Martin Luther King, Jr. as Conservative Militant
The Oxford English Dictionary first defines militant as an adjective in which one is “engaged in warfare” and cross references church militant, a noun defined as “the church on earth, considered as fighting against evil.” The OED’s third definition of militant, also an adjective, is one who is “combative; aggressively persistent; strongly espousing a cause; entrenched, adamant.” This adjusts itself in the noun form of militant as “a person who strongly espouses a cause, esp[ecially] one who is aggressively active in pursuing a political or social cause. In later use also: spec[ifically], a member of an ideologically or politically motivated faction or force.”
As for conservative, the OED’s definition is an adjective describing one “[t]hat conserves, or favours the conservation of, an existing structure or system; (now esp[ecially]) designating a person, movement, outlook, etc., averse to change or innovation and holding traditional ideas and values, esp[ecially] with regard to social and political issues.
Combined, then, a conservative militant is “one who aggressively pursues social justice but who is averse to change or innovation and holds traditional values.” This makes the conservative militant an oxymoron, one who attempts to change the a system but one who does so gradually. August Meier claims that Martin Luther King Jr. is a conservative militant, and despite the term’s contradictory status, this claim is valid.
Meier examines King’s place within the Civil Rights movement and within the Southern Christian Leadership Conference (SCLC) as a symbol of respectability and fashionability (150) (in the middle of the more militant SNCC and CORE and more conservative Urban League and NAACP (154)) which allows SCLC to receive “most of the publicity and most of the money” (149) for awakening white Americans’ consciences to the need for societal change (151) regarding the civil rights of black Americans. In “Beyond Vietnam,” King is at his most militant, urging clergymen to forgo their exempt status and register as conscientious objectors (King 156). But King remains cautious in allowing each person to “decide on the protest that best suits [each person’s] convictions” (156).
After explaining how he arrived at opposing the war in Vietnam and explaining the brutal history of American involvement in Vietnam, a long explanation that uses a long list of prophetic Jeremiadic failures on the part of the United States in relation to the the Vietnamese peasants (King 142-152), King “would like to suggest” five things the government “should do” to end the war in Vietnam (154). He militantly points out America’s failure but then merely suggests solutions for the government. The government can accept his recommendations or not.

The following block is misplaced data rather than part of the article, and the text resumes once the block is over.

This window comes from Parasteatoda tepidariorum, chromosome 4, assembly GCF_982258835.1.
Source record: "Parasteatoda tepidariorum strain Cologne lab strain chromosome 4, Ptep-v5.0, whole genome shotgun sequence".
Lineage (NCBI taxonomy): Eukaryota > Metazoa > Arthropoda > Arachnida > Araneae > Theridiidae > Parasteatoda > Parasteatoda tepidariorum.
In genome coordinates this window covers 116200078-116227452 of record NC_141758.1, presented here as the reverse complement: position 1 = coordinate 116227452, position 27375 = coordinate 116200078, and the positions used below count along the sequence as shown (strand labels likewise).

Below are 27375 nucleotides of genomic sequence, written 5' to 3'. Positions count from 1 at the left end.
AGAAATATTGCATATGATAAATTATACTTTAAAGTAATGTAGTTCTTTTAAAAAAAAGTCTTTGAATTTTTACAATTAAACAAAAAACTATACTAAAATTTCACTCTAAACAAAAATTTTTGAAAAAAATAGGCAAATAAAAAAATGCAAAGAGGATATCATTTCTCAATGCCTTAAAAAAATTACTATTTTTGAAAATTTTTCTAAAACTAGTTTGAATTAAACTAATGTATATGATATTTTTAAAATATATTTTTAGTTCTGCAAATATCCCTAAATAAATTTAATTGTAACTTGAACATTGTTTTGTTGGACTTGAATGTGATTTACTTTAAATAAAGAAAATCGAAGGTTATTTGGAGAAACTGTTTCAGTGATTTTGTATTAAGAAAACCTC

However, King then explains the ongoing need for people to “continue to raise our voices and our lives” (155) by pointing out America’s failure to live by the “Western words” (151) (such as the American Declaration of Independence (146)) that had inspired the American Revolution and its own “political myth” of a country of equality (151) as well as “initiat[ing] so much of the revolutionary spirit of the modern world” (160). America’s need for “[a] true revolution of values” (158) in which America is part of a worldwide fellowship (160) calls for a “rededicat[ion] … to the long and bitter, but beautiful, struggle for a new world” (162). This “speak[ing] for peace in Vietnam” (162) is not that of a militant but of a conservative looking for safe ways of protesting injustice.
Thus, by preaching that those in the Civil Rights movement must respond by speaking up and must do only as much as each is convicted, King calls for a conservative approach to the issue in Vietnam; however, his “encourage[ment]” that all ministers register as conscientious objectors (156) is a militant request couched in conservative language. He requests that ministers make this controversial decision, but in looking at several online sites (Swathmore College Peace Collection’s Central Committee for Conscientious Objectors (CCCO) Records, 1948-2010; The Peace Abbey’s National Registry for Conscientious Objection; and The King Center) I was unable to locate Martin Luther King Jr.’s own registration as a conscientious objector.
Thus, while King militantly spoke about America’s failures in Vietnam and as a political myth of equality whose sole hope for redemption lay in his five suggestions to the government, the request that ministers register as conscientious objectors, and that protestors find new ways to protest, King chose a conservative path and failed, as far as I could determine, to take the action he suggested of other ministers.
“Church Militant.” OED Online, Third Edition, Oxford UP, September 2011.
“Conservative.” OED Online, Third Edition, Oxford UP, November 2010.
King, Martin Luther, Jr. “Beyond Vietnam.” A Call to Conscience: The Landmark Speeches of Dr. Martin Luther King, Jr. Edited by Claiborne Carson and Kris Shepard. IPM / Grand Central Publishing, 2001, pp. 139-164.
Meier, August. “The Conservative Militant.” Provided by professor.
“Militant.” OED Online, Third Edition, Oxford UP, March 2002.